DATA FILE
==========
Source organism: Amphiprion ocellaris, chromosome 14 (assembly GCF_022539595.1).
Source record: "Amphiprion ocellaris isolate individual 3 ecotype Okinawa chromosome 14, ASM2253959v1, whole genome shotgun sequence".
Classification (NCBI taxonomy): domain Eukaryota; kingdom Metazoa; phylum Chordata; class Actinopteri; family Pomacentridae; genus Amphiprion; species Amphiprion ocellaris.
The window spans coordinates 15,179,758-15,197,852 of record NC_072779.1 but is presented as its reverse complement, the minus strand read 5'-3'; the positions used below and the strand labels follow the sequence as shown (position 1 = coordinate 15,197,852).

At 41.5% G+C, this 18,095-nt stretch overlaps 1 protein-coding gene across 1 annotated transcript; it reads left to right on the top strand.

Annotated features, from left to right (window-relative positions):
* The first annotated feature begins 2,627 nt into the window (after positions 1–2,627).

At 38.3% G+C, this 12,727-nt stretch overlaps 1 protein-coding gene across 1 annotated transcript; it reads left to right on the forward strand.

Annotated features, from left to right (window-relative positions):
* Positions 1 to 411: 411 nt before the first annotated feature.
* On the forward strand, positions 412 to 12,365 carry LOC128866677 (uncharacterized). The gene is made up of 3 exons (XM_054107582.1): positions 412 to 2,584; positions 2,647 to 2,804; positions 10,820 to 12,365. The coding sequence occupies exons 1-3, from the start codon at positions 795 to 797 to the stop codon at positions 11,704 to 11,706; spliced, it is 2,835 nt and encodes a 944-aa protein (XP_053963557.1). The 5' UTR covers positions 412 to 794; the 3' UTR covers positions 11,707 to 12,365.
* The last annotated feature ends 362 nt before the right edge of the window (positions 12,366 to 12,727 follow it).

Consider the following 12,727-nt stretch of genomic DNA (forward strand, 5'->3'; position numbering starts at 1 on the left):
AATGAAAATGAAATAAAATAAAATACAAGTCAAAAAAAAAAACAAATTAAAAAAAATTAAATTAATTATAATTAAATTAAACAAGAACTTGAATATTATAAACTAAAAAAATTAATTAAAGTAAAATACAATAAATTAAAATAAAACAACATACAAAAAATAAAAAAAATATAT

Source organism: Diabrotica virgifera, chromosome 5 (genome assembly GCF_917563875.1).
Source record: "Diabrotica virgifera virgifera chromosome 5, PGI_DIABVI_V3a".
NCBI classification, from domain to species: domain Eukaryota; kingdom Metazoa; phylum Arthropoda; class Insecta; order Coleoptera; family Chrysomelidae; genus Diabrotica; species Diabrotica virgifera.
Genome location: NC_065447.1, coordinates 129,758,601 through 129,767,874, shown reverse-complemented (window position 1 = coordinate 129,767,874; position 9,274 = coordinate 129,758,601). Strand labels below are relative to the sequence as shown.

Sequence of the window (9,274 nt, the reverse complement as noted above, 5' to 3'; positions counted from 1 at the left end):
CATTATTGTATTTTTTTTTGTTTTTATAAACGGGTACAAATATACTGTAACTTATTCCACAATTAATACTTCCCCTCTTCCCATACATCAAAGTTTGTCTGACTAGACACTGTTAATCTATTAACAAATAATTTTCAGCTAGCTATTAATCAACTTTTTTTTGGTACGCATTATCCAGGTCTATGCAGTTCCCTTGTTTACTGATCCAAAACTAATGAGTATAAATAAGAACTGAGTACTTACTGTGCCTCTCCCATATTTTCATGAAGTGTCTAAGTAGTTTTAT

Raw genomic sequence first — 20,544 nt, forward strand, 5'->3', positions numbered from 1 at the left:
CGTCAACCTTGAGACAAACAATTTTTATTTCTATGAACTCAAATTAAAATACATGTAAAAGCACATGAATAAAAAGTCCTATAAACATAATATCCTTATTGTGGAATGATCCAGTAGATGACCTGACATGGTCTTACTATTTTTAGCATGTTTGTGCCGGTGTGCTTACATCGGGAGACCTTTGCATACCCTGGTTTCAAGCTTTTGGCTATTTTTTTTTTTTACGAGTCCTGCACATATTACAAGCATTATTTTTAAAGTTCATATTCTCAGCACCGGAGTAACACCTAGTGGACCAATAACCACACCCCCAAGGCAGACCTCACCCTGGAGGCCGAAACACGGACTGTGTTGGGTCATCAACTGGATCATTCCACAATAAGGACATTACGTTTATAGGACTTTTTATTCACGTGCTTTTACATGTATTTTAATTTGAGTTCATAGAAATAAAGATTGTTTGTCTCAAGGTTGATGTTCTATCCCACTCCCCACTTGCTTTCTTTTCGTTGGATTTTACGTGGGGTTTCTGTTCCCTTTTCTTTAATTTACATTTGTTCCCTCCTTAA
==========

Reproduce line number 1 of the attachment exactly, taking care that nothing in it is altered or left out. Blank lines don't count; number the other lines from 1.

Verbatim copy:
Source organism: Amphiprion ocellaris, chromosome 14 (assembly GCF_022539595.1).